Don’t Plant Your Tomatoes Too Quickly

Larry Hodgson has published thousands of articles and 65 books over the course of his career, in French and English. His son, Mathieu, has made it his mission to make his father’s writings available to the public. This text was originally published in the newspaper Le soleil on February 23, 2022.

The gardening season is fast approaching and many gardeners are already looking forward to getting their hands in the ground. But don’t go too fast with seedlings: there’s no need to beat the recommended planting dates or you’ll end up with overripe plants that won’t acclimatize properly. When it comes to transplanting, what you want are young, vigorous plants, not old ones that have already “passed their prime”.

Photo: Lynn Greyling.

Tomato seeds are considered easy to grow, so they are an excellent choice for your first steps with seedlings.

How to Start Tomato Seedlings

Ordinary Pots

Pots and trays sold already filled with peat are especially useful for seedlings that do not tolerate transplanting. Tomatoes are easy to transplant. You can use them, of course, but ordinary pots filled with light potting soil work just as well and cost less. If you have them, use old, well cleaned 4 inch (7.5 cm) plastic pots filled with new potting soil.

6 to 8 Weeks

Tomatoes are usually planted 6–8 weeks before the last frost date (1/4”, 6 mm deep). So don’t plant them before the end of March or even mid-April. Personally, I have more success with sowing in mid-April.

Photo: Jen.


You can grow tomato seedlings under natural light, but then you need maximum sunlight. This is why so many gardeners use fluorescent or LED lights. Just get a 120 cm two-tube fluorescent lamp, or a full-spectrum LED lamp. Both produce compact, full-bodied seedlings.

Place the lamps 4 to 8 inches (10 to 20 cm) away from the young plants, adjusting the height regularly as they grow. With LED lights, beware of the higher wattage lights that give off more heat. A light duration of 14 to 16 hours, controlled by a timer, will be fine.


Never transplant tomato plants until the soil is well warmed and there is no longer a danger of frost and night temperatures are above 10°C. However, you can move up this date by two weeks if you cover the row or transplant site with a tunnel or cloche in early May, as these products warm the soil and protect the young plants from the cold, allowing you to eat tomatoes earlier than usual.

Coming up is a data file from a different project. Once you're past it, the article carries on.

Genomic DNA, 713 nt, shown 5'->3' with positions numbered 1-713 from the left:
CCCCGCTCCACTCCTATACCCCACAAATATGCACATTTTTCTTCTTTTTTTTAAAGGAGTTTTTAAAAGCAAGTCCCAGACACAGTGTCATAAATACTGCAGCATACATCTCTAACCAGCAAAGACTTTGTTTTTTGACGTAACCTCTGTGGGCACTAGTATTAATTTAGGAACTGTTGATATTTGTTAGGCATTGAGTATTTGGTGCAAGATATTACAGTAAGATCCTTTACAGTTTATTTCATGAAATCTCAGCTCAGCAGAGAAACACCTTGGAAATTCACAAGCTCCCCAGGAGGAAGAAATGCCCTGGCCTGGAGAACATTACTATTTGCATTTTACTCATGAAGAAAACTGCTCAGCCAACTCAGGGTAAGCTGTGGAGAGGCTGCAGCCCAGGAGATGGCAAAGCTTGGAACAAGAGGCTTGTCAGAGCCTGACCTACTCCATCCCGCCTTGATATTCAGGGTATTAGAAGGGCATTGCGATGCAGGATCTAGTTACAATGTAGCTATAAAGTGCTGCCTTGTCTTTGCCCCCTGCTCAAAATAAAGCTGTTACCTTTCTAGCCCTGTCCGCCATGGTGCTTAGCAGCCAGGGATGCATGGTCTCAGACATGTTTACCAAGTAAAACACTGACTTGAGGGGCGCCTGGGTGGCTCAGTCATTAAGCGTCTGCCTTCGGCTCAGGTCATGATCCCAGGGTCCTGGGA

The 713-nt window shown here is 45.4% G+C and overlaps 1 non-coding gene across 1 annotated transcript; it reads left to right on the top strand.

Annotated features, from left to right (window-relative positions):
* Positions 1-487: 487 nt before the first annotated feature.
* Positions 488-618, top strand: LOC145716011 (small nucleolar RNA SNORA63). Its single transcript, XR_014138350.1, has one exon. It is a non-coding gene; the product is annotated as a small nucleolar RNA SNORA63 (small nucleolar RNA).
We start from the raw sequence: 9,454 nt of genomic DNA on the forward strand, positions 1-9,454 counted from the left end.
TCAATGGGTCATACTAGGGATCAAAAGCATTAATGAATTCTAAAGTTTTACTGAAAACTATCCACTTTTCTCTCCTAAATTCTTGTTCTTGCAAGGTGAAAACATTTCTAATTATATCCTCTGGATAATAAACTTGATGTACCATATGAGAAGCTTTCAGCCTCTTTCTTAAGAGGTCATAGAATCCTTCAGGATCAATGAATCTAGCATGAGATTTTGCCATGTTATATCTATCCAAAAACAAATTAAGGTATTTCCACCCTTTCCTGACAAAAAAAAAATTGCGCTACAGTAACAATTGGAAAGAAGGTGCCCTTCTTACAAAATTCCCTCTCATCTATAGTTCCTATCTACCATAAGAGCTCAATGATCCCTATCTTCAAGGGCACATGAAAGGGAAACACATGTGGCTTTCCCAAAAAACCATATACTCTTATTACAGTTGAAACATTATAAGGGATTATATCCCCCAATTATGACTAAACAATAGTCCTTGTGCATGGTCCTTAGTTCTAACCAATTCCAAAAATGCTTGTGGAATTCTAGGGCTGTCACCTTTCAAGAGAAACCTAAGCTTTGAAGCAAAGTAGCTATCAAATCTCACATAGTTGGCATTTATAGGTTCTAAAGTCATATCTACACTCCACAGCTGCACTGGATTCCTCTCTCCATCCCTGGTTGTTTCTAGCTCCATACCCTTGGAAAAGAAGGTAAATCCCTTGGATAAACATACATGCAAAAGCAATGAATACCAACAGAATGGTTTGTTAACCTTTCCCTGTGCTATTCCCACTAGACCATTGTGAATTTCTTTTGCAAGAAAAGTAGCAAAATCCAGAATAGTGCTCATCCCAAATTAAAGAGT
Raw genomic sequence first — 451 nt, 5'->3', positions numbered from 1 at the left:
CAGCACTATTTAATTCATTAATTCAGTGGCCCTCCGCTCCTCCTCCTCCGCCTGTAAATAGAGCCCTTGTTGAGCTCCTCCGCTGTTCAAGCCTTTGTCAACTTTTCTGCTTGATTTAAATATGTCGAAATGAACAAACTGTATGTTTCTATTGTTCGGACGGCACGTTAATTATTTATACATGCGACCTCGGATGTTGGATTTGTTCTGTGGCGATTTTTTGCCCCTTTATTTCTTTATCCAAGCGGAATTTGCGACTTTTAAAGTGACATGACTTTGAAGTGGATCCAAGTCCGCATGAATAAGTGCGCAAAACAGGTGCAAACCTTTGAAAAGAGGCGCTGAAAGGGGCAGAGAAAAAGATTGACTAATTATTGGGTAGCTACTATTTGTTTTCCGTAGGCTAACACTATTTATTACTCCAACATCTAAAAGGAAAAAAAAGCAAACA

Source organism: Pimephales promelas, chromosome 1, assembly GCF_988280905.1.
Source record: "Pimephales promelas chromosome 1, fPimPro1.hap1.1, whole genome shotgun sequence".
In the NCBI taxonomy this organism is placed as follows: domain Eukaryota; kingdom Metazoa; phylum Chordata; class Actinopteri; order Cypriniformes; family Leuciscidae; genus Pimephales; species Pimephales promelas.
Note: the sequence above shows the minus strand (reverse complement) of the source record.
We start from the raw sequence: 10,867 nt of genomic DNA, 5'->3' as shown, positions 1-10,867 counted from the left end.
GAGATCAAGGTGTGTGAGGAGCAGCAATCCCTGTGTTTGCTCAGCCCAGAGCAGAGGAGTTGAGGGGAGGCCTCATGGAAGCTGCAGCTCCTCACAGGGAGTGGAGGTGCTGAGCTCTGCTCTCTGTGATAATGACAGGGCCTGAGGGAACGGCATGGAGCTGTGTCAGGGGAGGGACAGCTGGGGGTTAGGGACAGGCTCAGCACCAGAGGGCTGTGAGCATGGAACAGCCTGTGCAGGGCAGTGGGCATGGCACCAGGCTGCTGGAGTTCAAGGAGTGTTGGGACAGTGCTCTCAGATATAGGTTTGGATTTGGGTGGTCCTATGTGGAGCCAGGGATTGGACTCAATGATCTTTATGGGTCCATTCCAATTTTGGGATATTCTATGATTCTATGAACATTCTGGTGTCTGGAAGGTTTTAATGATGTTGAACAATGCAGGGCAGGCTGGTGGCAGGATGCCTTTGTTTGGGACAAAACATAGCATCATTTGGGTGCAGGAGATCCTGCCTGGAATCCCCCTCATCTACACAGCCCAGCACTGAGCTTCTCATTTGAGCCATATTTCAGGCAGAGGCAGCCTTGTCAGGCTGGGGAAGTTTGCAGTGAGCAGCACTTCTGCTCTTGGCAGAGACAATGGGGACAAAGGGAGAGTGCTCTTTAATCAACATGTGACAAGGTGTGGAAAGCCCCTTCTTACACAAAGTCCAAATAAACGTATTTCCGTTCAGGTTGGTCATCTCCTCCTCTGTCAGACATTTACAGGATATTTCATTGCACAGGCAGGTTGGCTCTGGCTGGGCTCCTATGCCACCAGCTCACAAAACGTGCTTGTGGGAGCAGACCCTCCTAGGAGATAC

N’oubliez pas de bien acclimater les plants aux conditions extérieures avant de les repiquer. Photo: Louise Joly.

Quelques trucs

Enfin, voici quelques autres trucs pour avoir de belles tomates. N’oubliez pas de bien acclimater les plants aux conditions extérieures avant de les repiquer. Commencez une semaine plus tôt en les plaçant d’abord à l’extérieur quelques heures par jour seulement, à l’ombre, puis augmentez la « dose » tous les jours, jusqu’à ce que les plants soient au plein soleil toute la journée.

If your seedlings are bald at the base, simply transplant them deeper than normal, burying the base of the bare stem. New roots will form on the buried part.

Don’t forget that tomatoes are greedy plants, requiring full sun in the garden and a rich and loose soil. They can also be easily grown in containers.

Photo: Gail Langellotto.

For larger tomatoes, but fewer in number, space the plants 1 m apart in all directions, stake them and remove all the suckers.

For more small tomatoes (but a greater weight of the total plant), plant them at a distance of 45 cm and do not remove the offshoots. You can run them on the ground or put them in a tomato cage.

Garden writer and blogger, author of 65 gardening books, lecturer and communicator, the Laidback Gardener, Larry Hodgson, passed away in October 2022. Known for his great generosity, his thoroughness and his sense of humor, he reached several generations of amateur and professional gardeners over his 40-year career. Thanks to his son, Mathieu Hodgson, and a team of contributors, will continue its mission of demystifying gardening and making it more accessible to all.

1 comment on “Don’t Plant Your Tomatoes Too Quickly

  1. With our crazy temps in New England, I will begin my seeds outside in milk jugs (winter sowing).
    The tomatoes I will buy at a local farm after last year’s bounty of Hornworms I am rethinking adding Petunias to my space 🙁

Leave a Reply

Sign up for the Laidback Gardener blog and receive articles in your inbox every morning!

%d bloggers like this: